Background: Voluntary reporting of near misses/adverse events is an important but underutilized source of information on errors in medicine. To date, there is very little information on errors in the ambulatory setting and physicians have not traditionally participated actively in their reporting or analysis.
Objectives: To determine the feasibility and effectiveness of clinician-based near miss/adverse event voluntary reporting coupled with systems analysis and redesign as a model for continuous quality improvement in the ambulatory setting.
Design: We report the initial 1-year experience of voluntary reporting by clinicians in the ambulatory setting, coupled with root cause analysis and system redesign by a patient safety committee made up of clinicians from the practice.
Setting: Internal medicine practice site of a large teaching hospital with 25,000 visits per year.
Measurements and main results: There were 100 reports in the 1-year period, increased from 5 in the previous year. Faculty physicians reported 44% of the events versus 22% by residents, 31% by nurses, and 3% by managers. Eighty-three percent were near misses and 17% were adverse events. Errors involved medication (47%), lab or x-rays (22%), office administration (21%), and communication (10%) processes. Seventy-two interventions were recommended with 75% implemented during the study period.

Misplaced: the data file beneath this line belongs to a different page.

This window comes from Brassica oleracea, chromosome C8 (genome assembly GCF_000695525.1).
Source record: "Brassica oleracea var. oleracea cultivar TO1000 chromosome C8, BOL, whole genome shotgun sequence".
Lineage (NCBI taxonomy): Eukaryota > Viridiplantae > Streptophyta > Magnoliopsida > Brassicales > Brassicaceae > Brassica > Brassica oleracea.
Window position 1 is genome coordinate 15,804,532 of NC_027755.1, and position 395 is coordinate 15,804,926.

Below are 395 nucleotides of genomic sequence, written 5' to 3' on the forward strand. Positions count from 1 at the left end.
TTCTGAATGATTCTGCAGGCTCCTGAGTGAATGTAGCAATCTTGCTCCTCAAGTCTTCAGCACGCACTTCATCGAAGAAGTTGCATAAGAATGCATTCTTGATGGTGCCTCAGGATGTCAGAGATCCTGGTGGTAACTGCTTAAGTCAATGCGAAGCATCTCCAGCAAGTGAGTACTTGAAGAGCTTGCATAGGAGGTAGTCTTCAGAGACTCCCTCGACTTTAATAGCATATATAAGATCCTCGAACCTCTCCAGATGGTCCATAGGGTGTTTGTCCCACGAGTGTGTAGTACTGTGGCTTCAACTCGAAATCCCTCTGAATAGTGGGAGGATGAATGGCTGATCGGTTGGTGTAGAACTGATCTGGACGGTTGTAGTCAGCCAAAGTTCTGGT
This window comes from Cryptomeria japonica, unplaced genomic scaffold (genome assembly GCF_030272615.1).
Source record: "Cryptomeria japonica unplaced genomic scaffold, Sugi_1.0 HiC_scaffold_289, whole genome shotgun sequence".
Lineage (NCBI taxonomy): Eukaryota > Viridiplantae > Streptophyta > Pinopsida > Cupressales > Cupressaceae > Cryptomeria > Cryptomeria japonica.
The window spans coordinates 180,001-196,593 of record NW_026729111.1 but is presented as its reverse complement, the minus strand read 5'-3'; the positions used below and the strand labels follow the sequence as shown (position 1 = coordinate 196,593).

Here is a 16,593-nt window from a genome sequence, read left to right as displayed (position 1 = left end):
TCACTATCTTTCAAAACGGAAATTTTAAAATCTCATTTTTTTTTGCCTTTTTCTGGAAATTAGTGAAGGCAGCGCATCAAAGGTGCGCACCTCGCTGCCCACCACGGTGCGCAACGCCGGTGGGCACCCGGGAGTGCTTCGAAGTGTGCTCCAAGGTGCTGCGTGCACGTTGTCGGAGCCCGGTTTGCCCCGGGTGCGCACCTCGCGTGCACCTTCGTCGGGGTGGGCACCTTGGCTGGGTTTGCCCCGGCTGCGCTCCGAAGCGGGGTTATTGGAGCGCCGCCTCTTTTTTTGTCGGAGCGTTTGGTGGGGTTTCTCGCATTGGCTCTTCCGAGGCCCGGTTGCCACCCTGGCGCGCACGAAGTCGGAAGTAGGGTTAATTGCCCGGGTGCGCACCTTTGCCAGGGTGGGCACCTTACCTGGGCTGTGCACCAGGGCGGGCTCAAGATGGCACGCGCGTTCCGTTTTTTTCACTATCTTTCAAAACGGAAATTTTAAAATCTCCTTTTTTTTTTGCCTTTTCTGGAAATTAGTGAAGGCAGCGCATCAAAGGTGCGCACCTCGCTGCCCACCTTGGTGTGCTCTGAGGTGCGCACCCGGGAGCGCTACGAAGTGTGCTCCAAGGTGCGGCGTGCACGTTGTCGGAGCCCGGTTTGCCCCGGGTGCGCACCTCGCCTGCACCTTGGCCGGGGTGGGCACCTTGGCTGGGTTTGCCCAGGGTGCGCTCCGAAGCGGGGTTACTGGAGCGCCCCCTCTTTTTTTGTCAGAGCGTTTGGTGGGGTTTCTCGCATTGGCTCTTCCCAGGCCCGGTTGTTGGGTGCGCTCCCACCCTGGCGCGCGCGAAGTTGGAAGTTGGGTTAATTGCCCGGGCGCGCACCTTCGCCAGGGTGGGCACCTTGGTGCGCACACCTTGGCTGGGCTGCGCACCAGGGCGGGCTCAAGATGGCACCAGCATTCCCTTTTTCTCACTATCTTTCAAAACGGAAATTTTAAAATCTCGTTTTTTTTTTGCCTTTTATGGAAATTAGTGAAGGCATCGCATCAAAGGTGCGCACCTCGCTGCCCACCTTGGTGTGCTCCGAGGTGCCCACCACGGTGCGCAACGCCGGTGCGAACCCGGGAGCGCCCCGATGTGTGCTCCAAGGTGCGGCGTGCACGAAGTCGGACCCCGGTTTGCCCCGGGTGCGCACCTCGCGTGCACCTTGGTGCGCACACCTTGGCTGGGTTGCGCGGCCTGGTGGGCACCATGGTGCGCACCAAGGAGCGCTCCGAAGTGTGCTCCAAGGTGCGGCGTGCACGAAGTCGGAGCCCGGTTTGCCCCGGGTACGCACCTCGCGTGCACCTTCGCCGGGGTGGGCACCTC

Conclusion: This model of clinician-based voluntary reporting, systems analysis, and redesign was effective in increasing error reporting, particularly among physicians, and in promoting system changes to improve care and prevent errors. This process can be a powerful tool for incorporating error reporting and analysis into the culture of medicine.